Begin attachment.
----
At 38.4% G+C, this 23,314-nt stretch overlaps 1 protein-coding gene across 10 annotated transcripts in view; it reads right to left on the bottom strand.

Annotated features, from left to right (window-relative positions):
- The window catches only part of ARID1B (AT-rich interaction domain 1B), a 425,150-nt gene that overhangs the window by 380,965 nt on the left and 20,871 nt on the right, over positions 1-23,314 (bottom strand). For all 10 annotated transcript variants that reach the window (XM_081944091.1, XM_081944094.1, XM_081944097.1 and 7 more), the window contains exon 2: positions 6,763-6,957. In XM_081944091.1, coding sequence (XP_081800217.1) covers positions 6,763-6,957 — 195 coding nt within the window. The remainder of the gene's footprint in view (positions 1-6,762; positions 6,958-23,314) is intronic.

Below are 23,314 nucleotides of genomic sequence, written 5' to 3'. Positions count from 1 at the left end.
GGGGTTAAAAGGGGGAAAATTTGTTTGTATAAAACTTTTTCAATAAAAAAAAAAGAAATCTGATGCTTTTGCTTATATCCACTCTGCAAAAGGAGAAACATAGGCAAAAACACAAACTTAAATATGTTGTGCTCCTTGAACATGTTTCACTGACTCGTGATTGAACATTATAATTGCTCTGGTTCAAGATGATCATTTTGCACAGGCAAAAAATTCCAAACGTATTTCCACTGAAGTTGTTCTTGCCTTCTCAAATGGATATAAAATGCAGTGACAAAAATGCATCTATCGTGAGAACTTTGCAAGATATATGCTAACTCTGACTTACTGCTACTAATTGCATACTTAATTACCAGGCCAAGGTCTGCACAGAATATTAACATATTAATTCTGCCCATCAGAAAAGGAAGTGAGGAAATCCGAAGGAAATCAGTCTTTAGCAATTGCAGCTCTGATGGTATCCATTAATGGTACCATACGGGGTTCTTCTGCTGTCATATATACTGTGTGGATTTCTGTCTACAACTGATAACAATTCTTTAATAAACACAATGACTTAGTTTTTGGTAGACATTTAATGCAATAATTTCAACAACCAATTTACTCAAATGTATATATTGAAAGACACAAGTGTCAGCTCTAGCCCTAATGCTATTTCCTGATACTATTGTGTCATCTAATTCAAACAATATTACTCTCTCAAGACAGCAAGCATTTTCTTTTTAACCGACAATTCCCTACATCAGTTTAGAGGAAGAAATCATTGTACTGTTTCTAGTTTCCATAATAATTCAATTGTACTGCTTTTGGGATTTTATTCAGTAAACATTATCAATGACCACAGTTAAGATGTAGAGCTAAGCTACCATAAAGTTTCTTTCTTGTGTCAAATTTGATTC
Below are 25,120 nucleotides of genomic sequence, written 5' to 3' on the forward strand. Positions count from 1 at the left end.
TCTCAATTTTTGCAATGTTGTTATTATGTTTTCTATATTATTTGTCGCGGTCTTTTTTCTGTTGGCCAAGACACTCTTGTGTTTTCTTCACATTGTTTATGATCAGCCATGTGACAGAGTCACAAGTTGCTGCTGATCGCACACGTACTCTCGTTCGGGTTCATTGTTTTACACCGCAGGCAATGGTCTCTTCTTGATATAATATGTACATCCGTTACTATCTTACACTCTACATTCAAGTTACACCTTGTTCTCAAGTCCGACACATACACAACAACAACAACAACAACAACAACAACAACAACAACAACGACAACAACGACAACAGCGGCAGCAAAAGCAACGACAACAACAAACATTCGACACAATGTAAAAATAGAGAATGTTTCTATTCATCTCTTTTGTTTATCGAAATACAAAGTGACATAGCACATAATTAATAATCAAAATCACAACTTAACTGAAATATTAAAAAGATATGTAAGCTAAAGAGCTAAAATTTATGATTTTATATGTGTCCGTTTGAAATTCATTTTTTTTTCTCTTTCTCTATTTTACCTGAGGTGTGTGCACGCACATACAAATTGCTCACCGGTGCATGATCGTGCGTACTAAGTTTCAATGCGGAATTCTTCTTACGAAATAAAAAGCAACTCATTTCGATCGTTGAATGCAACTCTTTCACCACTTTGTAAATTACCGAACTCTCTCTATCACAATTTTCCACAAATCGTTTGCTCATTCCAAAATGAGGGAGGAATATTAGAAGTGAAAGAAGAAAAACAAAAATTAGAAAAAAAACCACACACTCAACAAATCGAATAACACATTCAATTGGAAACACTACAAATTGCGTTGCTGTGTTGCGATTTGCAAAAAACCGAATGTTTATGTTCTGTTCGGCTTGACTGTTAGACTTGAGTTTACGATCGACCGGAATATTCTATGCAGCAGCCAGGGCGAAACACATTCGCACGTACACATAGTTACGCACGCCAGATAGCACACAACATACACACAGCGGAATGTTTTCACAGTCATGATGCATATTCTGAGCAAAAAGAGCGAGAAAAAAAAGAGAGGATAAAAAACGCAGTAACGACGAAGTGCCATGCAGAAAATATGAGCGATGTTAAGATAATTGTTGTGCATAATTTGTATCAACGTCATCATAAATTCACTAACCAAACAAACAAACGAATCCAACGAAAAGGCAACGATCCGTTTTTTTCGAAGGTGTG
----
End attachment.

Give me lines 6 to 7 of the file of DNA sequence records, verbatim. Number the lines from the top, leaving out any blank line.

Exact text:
Below are 25,120 nucleotides of genomic sequence, written 5' to 3' on the forward strand. Positions count from 1 at the left end.
TCTCAATTTTTGCAATGTTGTTATTATGTTTTCTATATTATTTGTCGCGGTCTTTTTTCTGTTGGCCAAGACACTCTTGTGTTTTCTTCACATTGTTTATGATCAGCCATGTGACAGAGTCACAAGTTGCTGCTGATCGCACACGTACTCTCGTTCGGGTTCATTGTTTTACACCGCAGGCAATGGTCTCTTCTTGATATAATATGTACATCCGTTACTATCTTACACTCTACATTCAAGTTACACCTTGTTCTCAAGTCCGACACATACACAACAACAACAACAACAACAACAACAACAACAACAACAACGACAACAACGACAACAGCGGCAGCAAAAGCAACGACAACAACAAACATTCGACACAATGTAAAAATAGAGAATGTTTCTATTCATCTCTTTTGTTTATCGAAATACAAAGTGACATAGCACATAATTAATAATCAAAATCACAACTTAACTGAAATATTAAAAAGATATGTAAGCTAAAGAGCTAAAATTTATGATTTTATATGTGTCCGTTTGAAATTCATTTTTTTTTCTCTTTCTCTATTTTACCTGAGGTGTGTGCACGCACATACAAATTGCTCACCGGTGCATGATCGTGCGTACTAAGTTTCAATGCGGAATTCTTCTTACGAAATAAAAAGCAACTCATTTCGATCGTTGAATGCAACTCTTTCACCACTTTGTAAATTACCGAACTCTCTCTATCACAATTTTCCACAAATCGTTTGCTCATTCCAAAATGAGGGAGGAATATTAGAAGTGAAAGAAGAAAAACAAAAATTAGAAAAAAAACCACACACTCAACAAATCGAATAACACATTCAATTGGAAACACTACAAATTGCGTTGCTGTGTTGCGATTTGCAAAAAACCGAATGTTTATGTTCTGTTCGGCTTGACTGTTAGACTTGAGTTTACGATCGACCGGAATATTCTATGCAGCAGCCAGGGCGAAACACATTCGCACGTACACATAGTTACGCACGCCAGATAGCACACAACATACACACAGCGGAATGTTTTCACAGTCATGATGCATATTCTGAGCAAAAAGAGCGAGAAAAAAAAGAGAGGATAAAAAACGCAGTAACGACGAAGTGCCATGCAGAAAATATGAGCGATGTTAAGATAATTGTTGTGCATAATTTGTATCAACGTCATCATAAATTCACTAACCAAACAAACAAACGAATCCAACGAAAAGGCAACGATCCGTTTTTTTCGAAGGTGTG